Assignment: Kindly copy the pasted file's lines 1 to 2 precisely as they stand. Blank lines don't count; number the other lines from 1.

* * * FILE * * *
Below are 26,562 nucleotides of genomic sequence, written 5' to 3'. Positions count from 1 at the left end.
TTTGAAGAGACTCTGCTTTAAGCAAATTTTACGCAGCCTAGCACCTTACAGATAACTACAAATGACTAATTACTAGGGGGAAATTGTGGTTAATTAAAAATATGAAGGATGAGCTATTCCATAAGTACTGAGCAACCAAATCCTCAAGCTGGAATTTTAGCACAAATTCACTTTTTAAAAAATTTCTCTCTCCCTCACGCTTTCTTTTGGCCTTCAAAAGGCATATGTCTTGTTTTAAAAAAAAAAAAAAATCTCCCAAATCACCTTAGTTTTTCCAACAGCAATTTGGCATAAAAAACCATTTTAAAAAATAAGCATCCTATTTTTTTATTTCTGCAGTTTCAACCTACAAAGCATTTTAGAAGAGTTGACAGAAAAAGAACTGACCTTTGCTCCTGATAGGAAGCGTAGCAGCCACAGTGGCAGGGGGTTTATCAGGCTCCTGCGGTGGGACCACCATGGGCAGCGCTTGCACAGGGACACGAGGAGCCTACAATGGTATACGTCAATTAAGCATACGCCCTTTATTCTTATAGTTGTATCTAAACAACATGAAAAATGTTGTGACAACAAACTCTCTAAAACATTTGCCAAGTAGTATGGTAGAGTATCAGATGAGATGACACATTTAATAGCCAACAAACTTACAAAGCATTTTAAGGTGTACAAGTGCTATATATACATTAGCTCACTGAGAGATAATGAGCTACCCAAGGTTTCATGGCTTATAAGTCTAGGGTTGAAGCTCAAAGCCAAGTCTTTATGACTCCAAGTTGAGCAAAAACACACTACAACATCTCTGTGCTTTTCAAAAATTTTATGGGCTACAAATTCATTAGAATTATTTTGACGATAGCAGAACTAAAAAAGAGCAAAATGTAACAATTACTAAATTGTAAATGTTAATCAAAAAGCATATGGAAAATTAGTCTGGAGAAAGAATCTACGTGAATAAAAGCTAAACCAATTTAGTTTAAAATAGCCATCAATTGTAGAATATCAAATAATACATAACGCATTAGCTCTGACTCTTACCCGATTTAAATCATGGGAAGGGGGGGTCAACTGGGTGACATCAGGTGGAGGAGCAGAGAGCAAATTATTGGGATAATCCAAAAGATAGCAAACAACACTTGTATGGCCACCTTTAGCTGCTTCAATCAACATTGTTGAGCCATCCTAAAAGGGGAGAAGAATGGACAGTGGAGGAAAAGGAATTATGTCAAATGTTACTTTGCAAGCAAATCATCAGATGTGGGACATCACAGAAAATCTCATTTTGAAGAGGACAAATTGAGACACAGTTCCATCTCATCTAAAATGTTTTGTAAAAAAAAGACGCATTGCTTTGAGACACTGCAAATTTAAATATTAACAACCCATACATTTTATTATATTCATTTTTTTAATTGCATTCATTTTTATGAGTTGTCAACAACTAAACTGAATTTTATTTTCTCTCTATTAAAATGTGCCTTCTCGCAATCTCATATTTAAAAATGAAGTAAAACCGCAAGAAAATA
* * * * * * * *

Below are 26,562 nucleotides of genomic sequence, written 5' to 3'. Positions count from 1 at the left end.
TTTGAAGAGACTCTGCTTTAAGCAAATTTTACGCAGCCTAGCACCTTACAGATAACTACAAATGACTAATTACTAGGGGGAAATTGTGGTTAATTAAAAATATGAAGGATGAGCTATTCCATAAGTACTGAGCAACCAAATCCTCAAGCTGGAATTTTAGCACAAATTCACTTTTTAAAAAATTTCTCTCTCCCTCACGCTTTCTTTTGGCCTTCAAAAGGCATATGTCTTGTTTTAAAAAAAAAAAAAAATCTCCCAAATCACCTTAGTTTTTCCAACAGCAATTTGGCATAAAAAACCATTTTAAAAAATAAGCATCCTATTTTTTTATTTCTGCAGTTTCAACCTACAAAGCATTTTAGAAGAGTTGACAGAAAAAGAACTGACCTTTGCTCCTGATAGGAAGCGTAGCAGCCACAGTGGCAGGGGGTTTATCAGGCTCCTGCGGTGGGACCACCATGGGCAGCGCTTGCACAGGGACACGAGGAGCCTACAATGGTATACGTCAATTAAGCATACGCCCTTTATTCTTATAGTTGTATCTAAACAACATGAAAAATGTTGTGACAACAAACTCTCTAAAACATTTGCCAAGTAGTATGGTAGAGTATCAGATGAGATGACACATTTAATAGCCAACAAACTTACAAAGCATTTTAAGGTGTACAAGTGCTATATATACATTAGCTCACTGAGAGATAATGAGCTACCCAAGGTTTCATGGCTTATAAGTCTAGGGTTGAAGCTCAAAGCCAAGTCTTTATGACTCCAAGTTGAGCAAAAACACACTACAACATCTCTGTGCTTTTCAAAAATTTTATGGGCTACAAATTCATTAGAATTATTTTGACGATAGCAGAACTAAAAAAGAGCAAAATGTAACAATTACTAAATTGTAAATGTTAATCAAAAAGCATATGGAAAATTAGTCTGGAGAAAGAATCTACGTGAATAAAAGCTAAACCAATTTAGTTTAAAATAGCCATCAATTGTAGAATATCAAATAATACATAACGCATTAGCTCTGACTCTTACCCGATTTAAATCATGGGAAGGGGGGGTCAACTGGGTGACATCAGGTGGAGGAGCAGAGAGCAAATTATTGGGATAATCCAAAAGATAGCAAACAACACTTGTATGGCCACCTTTAGCTGCTTCAATCAACATTGTTGAGCCATCCTAAAAGGGGAGAAGAATGGACAGTGGAGGAAAAGGAATTATGTCAAATGTTACTTTGCAAGCAAATCATCAGATGTGGGACATCACAGAAAATCTCATTTTGAAGAGGACAAATTGAGACACAGTTCCATCTCATCTAAAATGTTTTGTAAAAAAAAGACGCATTGCTTTGAGACACTGCAAATTTAAATATTAACAACCCATACATTTTATTATATTCATTTTTTTAATTGCATTCATTTTTATGAGTTGTCAACAACTAAACTGAATTTTATTTTCTCTCTATTAAAATGTGCCTTCTCGCAATCTCATATTTAAAAATGAAGTAAAACCGCAAGAAAATA